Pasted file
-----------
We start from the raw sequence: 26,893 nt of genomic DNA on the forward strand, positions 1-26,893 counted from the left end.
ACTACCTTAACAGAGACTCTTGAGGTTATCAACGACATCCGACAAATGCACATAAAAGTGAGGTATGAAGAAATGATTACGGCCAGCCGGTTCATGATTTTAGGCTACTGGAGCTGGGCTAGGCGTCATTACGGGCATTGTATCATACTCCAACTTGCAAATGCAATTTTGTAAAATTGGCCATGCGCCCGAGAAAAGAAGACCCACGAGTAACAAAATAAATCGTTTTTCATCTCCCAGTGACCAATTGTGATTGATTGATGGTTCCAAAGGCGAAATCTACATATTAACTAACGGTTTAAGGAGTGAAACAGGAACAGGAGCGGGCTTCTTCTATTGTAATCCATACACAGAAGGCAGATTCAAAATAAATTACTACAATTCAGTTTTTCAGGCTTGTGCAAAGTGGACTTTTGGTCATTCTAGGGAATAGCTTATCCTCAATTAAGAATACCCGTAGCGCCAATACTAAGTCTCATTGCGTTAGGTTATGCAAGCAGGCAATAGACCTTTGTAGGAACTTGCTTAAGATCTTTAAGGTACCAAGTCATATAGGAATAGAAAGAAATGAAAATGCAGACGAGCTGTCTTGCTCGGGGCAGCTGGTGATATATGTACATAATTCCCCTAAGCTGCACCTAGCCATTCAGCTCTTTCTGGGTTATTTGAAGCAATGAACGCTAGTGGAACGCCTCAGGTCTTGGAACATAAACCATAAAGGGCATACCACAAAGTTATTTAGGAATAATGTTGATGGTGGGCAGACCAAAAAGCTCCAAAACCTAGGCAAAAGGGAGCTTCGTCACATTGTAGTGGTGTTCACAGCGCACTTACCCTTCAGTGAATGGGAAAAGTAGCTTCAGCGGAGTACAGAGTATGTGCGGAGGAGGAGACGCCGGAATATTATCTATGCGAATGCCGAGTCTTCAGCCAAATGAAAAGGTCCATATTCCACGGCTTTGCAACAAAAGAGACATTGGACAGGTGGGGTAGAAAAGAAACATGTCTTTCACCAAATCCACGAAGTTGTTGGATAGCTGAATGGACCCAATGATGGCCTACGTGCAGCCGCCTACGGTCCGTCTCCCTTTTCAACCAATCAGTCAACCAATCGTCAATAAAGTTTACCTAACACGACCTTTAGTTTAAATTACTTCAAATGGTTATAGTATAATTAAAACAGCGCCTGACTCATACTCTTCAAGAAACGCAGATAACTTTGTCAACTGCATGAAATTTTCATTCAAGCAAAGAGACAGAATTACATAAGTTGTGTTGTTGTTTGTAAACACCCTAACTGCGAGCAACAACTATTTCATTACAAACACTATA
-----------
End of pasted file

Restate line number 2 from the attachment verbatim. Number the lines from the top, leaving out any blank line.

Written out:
ACTACCTTAACAGAGACTCTTGAGGTTATCAACGACATCCGACAAATGCACATAAAAGTGAGGTATGAAGAAATGATTACGGCCAGCCGGTTCATGATTTTAGGCTACTGGAGCTGGGCTAGGCGTCATTACGGGCATTGTATCATACTCCAACTTGCAAATGCAATTTTGTAAAATTGGCCATGCGCCCGAGAAAAGAAGACCCACGAGTAACAAAATAAATCGTTTTTCATCTCCCAGTGACCAATTGTGATTGATTGATGGTTCCAAAGGCGAAATCTACATATTAACTAACGGTTTAAGGAGTGAAACAGGAACAGGAGCGGGCTTCTTCTATTGTAATCCATACACAGAAGGCAGATTCAAAATAAATTACTACAATTCAGTTTTTCAGGCTTGTGCAAAGTGGACTTTTGGTCATTCTAGGGAATAGCTTATCCTCAATTAAGAATACCCGTAGCGCCAATACTAAGTCTCATTGCGTTAGGTTATGCAAGCAGGCAATAGACCTTTGTAGGAACTTGCTTAAGATCTTTAAGGTACCAAGTCATATAGGAATAGAAAGAAATGAAAATGCAGACGAGCTGTCTTGCTCGGGGCAGCTGGTGATATATGTACATAATTCCCCTAAGCTGCACCTAGCCATTCAGCTCTTTCTGGGTTATTTGAAGCAATGAACGCTAGTGGAACGCCTCAGGTCTTGGAACATAAACCATAAAGGGCATACCACAAAGTTATTTAGGAATAATGTTGATGGTGGGCAGACCAAAAAGCTCCAAAACCTAGGCAAAAGGGAGCTTCGTCACATTGTAGTGGTGTTCACAGCGCACTTACCCTTCAGTGAATGGGAAAAGTAGCTTCAGCGGAGTACAGAGTATGTGCGGAGGAGGAGACGCCGGAATATTATCTATGCGAATGCCGAGTCTTCAGCCAAATGAAAAGGTCCATATTCCACGGCTTTGCAACAAAAGAGACATTGGACAGGTGGGGTAGAAAAGAAACATGTCTTTCACCAAATCCACGAAGTTGTTGGATAGCTGAATGGACCCAATGATGGCCTACGTGCAGCCGCCTACGGTCCGTCTCCCTTTTCAACCAATCAGTCAACCAATCGTCAATAAAGTTTACCTAACACGACCTTTAGTTTAAATTACTTCAAATGGTTATAGTATAATTAAAACAGCGCCTGACTCATACTCTTCAAGAAACGCAGATAACTTTGTCAACTGCATGAAATTTTCATTCAAGCAAAGAGACAGAATTACATAAGTTGTGTTGTTGTTTGTAAACACCCTAACTGCGAGCAACAACTATTTCATTACAAACACTATA